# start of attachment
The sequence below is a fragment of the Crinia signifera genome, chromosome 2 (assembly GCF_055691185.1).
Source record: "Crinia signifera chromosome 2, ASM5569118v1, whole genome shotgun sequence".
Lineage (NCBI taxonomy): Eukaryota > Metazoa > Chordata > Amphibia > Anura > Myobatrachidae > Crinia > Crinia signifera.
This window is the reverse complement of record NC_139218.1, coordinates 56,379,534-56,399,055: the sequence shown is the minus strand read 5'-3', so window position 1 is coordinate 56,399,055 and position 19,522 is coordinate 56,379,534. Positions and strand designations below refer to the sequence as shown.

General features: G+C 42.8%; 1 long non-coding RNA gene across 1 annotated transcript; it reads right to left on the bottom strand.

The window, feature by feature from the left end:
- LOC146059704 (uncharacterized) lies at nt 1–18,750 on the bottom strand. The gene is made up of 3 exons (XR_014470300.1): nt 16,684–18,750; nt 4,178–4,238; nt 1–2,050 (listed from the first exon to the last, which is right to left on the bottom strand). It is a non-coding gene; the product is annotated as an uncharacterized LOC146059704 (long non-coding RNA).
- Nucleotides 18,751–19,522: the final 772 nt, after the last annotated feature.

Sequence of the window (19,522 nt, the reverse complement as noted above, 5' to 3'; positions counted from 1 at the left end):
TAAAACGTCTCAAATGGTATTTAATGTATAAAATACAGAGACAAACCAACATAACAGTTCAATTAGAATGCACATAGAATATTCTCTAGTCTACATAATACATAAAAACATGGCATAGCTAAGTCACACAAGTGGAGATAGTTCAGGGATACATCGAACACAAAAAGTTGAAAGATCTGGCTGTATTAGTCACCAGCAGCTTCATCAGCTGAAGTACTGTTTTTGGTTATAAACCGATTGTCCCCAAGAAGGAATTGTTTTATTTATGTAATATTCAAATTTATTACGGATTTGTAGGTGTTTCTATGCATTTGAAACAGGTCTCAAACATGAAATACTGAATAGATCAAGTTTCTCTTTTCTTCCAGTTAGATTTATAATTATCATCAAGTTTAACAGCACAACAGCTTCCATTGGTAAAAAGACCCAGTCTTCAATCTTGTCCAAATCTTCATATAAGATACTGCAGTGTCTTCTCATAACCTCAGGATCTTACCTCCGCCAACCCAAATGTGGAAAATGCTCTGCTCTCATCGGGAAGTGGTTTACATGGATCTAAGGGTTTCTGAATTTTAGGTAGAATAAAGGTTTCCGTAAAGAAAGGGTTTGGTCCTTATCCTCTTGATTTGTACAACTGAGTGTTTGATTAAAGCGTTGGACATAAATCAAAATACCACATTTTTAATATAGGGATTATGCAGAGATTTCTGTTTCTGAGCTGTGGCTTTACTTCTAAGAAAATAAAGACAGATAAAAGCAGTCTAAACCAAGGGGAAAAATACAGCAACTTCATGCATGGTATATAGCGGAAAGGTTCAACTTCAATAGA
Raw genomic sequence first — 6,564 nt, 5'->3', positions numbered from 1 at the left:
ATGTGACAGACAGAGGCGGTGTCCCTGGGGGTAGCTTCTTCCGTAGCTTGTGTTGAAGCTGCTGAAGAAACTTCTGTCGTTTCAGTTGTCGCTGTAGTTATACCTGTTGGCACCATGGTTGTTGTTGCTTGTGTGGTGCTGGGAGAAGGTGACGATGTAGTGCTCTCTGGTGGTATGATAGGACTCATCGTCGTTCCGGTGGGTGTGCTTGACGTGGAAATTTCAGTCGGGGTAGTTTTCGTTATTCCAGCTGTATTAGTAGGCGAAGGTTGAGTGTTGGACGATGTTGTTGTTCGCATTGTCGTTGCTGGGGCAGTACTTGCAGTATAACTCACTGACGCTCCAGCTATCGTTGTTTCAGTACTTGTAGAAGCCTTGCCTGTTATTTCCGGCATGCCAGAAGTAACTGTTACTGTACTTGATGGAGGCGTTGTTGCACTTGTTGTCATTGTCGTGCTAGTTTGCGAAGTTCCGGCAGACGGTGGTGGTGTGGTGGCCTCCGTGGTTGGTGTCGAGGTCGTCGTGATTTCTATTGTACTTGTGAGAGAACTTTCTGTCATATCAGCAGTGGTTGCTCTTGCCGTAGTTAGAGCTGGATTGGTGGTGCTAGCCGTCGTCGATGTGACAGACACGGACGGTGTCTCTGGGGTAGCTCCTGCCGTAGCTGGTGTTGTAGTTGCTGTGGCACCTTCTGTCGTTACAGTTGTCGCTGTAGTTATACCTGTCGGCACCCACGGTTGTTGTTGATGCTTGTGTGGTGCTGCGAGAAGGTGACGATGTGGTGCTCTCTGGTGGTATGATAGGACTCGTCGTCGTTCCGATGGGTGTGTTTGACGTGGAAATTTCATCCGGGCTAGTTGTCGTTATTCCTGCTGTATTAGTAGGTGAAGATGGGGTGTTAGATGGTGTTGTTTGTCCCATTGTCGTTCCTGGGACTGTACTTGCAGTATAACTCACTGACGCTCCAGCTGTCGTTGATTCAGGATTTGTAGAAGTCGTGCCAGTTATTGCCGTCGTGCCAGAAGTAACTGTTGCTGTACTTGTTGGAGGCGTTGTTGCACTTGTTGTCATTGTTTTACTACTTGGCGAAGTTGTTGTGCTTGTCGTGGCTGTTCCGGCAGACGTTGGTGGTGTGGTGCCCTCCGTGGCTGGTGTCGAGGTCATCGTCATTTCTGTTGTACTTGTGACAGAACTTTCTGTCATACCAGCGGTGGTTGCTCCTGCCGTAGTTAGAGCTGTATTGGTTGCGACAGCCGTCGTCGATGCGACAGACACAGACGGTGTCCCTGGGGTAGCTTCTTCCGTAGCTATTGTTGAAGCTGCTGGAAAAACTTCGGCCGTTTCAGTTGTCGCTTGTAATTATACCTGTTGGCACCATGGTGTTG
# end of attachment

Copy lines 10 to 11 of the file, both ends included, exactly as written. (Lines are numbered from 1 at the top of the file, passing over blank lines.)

TAAAACGTCTCAAATGGTATTTAATGTATAAAATACAGAGACAAACCAACATAACAGTTCAATTAGAATGCACATAGAATATTCTCTAGTCTACATAATACATAAAAACATGGCATAGCTAAGTCACACAAGTGGAGATAGTTCAGGGATACATCGAACACAAAAAGTTGAAAGATCTGGCTGTATTAGTCACCAGCAGCTTCATCAGCTGAAGTACTGTTTTTGGTTATAAACCGATTGTCCCCAAGAAGGAATTGTTTTATTTATGTAATATTCAAATTTATTACGGATTTGTAGGTGTTTCTATGCATTTGAAACAGGTCTCAAACATGAAATACTGAATAGATCAAGTTTCTCTTTTCTTCCAGTTAGATTTATAATTATCATCAAGTTTAACAGCACAACAGCTTCCATTGGTAAAAAGACCCAGTCTTCAATCTTGTCCAAATCTTCATATAAGATACTGCAGTGTCTTCTCATAACCTCAGGATCTTACCTCCGCCAACCCAAATGTGGAAAATGCTCTGCTCTCATCGGGAAGTGGTTTACATGGATCTAAGGGTTTCTGAATTTTAGGTAGAATAAAGGTTTCCGTAAAGAAAGGGTTTGGTCCTTATCCTCTTGATTTGTACAACTGAGTGTTTGATTAAAGCGTTGGACATAAATCAAAATACCACATTTTTAATATAGGGATTATGCAGAGATTTCTGTTTCTGAGCTGTGGCTTTACTTCTAAGAAAATAAAGACAGATAAAAGCAGTCTAAACCAAGGGGAAAAATACAGCAACTTCATGCATGGTATATAGCGGAAAGGTTCAACTTCAATAGA
Raw genomic sequence first — 6,564 nt, 5'->3', positions numbered from 1 at the left: